Last updated on 29 August 2016
No formal stock assessments are conducted. Biomass is estimated in the major bays using a “sweep area method” (Brown 2011). Last biomass evaluations were conducted in 2008 assessment in ‘Isla Lobos de Tierra’, in 2010 at ‘Sechura’ Bay (IMARPE 2010) and in 2012 at ‘Independencia’ Bay (Galindo et al. 2013). No survey strategy is defined to assess all beds at the national level but in 2011 a technical-scientific protocol was defined by IMARPE to properly assess populations (Argüelles et al. 2011).
Last updated on 3 August 2016
Scientific advice is provided by the Peruvian Sea Institute (IMARPE). The biomass in the major bays is estimated annually by IMARPE, although detailed information on the evaluations is not publicly available. There may be temporary moratoriums when scallop abundance is considered to be very low (Mendo et al. 2008).
A management plan, including all stakeholders in the area, was proposed by Mendo (undated) for ‘Isla Lobos de Tierra’. The same author also recommends the revision of the minimum landing size to 90 mm. Natural beds are subject to extraction for aquaculture (grow-out for seeds or juveniles) so the management is essential to guarantee the sustainability of the resource (Mendo, undated). Wolff and Mendo (2000) demonstrated the importance of a national strategy to manage scallop beds along the Peruvian coast and relation among beds.
Last updated on 03 Aug 2016
No reference points have been defined yet.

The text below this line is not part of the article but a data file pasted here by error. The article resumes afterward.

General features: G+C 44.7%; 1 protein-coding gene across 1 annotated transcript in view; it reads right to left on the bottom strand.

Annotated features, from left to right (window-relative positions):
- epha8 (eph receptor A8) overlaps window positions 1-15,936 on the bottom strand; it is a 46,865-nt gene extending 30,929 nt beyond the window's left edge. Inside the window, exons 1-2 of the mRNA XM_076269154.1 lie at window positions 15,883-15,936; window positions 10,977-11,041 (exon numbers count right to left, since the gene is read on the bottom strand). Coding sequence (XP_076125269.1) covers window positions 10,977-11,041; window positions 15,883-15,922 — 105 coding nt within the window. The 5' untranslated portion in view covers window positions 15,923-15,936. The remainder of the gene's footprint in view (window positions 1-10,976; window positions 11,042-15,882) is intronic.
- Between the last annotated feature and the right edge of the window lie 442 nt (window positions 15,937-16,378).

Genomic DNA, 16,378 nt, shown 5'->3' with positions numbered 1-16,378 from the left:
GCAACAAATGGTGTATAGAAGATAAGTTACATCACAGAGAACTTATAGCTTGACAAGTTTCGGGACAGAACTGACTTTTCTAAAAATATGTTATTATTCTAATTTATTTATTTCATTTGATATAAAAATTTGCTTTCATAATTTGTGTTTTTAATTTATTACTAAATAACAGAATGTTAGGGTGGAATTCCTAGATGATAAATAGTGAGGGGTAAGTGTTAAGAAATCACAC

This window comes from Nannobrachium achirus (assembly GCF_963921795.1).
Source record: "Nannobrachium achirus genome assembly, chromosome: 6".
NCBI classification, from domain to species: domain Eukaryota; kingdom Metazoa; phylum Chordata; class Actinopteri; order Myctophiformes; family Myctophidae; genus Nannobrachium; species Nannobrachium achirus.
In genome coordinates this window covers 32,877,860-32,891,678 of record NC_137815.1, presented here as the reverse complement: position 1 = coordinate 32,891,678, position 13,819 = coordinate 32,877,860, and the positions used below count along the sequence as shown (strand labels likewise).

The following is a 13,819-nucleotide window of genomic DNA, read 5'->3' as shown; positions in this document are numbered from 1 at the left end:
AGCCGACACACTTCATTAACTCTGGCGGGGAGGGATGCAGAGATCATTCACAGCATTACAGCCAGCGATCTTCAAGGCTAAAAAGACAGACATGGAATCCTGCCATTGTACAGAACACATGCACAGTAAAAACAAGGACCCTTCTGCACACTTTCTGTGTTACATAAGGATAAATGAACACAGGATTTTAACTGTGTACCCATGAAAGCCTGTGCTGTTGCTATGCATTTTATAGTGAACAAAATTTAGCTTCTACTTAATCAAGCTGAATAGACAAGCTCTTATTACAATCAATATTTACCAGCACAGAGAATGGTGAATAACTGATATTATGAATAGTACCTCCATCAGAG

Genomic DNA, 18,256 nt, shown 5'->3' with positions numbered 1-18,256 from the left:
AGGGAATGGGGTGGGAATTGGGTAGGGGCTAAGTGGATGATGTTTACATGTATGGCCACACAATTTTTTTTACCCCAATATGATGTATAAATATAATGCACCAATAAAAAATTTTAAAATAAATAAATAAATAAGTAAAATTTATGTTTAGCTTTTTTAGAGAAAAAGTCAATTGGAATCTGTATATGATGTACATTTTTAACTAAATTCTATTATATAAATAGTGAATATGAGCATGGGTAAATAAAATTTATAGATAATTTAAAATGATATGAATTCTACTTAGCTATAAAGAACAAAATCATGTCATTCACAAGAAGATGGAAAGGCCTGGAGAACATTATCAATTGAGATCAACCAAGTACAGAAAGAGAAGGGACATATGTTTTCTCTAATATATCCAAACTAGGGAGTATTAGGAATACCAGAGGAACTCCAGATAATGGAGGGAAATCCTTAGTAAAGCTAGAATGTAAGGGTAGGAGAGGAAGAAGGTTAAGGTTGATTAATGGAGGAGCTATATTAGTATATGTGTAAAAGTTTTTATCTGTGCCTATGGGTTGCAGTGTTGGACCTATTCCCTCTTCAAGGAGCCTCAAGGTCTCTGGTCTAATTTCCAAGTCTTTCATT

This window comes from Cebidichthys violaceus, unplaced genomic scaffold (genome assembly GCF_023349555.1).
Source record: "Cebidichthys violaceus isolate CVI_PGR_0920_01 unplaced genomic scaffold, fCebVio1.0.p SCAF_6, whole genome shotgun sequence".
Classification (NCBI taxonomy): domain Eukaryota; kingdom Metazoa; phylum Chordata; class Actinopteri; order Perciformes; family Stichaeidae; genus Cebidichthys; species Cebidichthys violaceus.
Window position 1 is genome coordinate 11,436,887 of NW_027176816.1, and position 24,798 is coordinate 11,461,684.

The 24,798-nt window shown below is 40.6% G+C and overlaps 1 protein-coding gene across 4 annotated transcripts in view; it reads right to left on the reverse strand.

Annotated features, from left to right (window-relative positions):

Last updated on 29 August 2016
The current stock status of Peruvian calico scallop in Perú Peru is unknown. Although the stock has been categorized as fully fished in the past, this information is old (1996). Total landings decreased to 39,680 tons in 2012 at the national level (Mendo et al. 2008; Cacho et al. 2013).
Last updated on 29 Aug 2016
There is some information on biomass assessments from some fishing areas:
- 2008 assessment in ‘Isla Lobos de Tierra’ concluded that biomass was at 1494,400 tons, mainly of organisms with <65mm. Recruitment has been variable since 1995 and landings attained 3,000 tons in 1997 and reduced in the following years, only increasing during 2002-2004 to around 0,500 t (Mendo, undated).
- In ‘Sechura’ bay, biomass has been increasing since 2006 and was estimated at 52,567 tons in 2009, the highest level of the time series; decreased in 2010 to 35,823 t. Although, this high is likely to result from restocking efforts rather than from a “natural recovery” of the stock (IMARPE 2009; Brown 2011). Landings have increased sharply in recent years, from 4,099 t in 2004 to 97,466 t in 2010 (IMARPE, 2010).
- Natural bed in ‘Independencia’ Bay are considered to be overexploited, with biomass at 422,514 tons, and with no signs of recovery despite the increase in landings 2002-2011. Low density levels are result of high extraction in previous years (Galindo et al. 2013).
Landings trends are in close relationship with environmental variables, especially El Niño (Wolff and Mendo 2000; Wolff et al. 2007; Mendo et al.,2008; Hunt 2010). Maximum highs were attained in 1985 with 47,640 tons and in 1999 with around 30,000 tons; between these years, landings were at around 5,000 tons, on average. From 2001 rose progressively, reaching almost 93,000 tons in 2011 (Mendo et al. 2008; Cacho et al. 2013).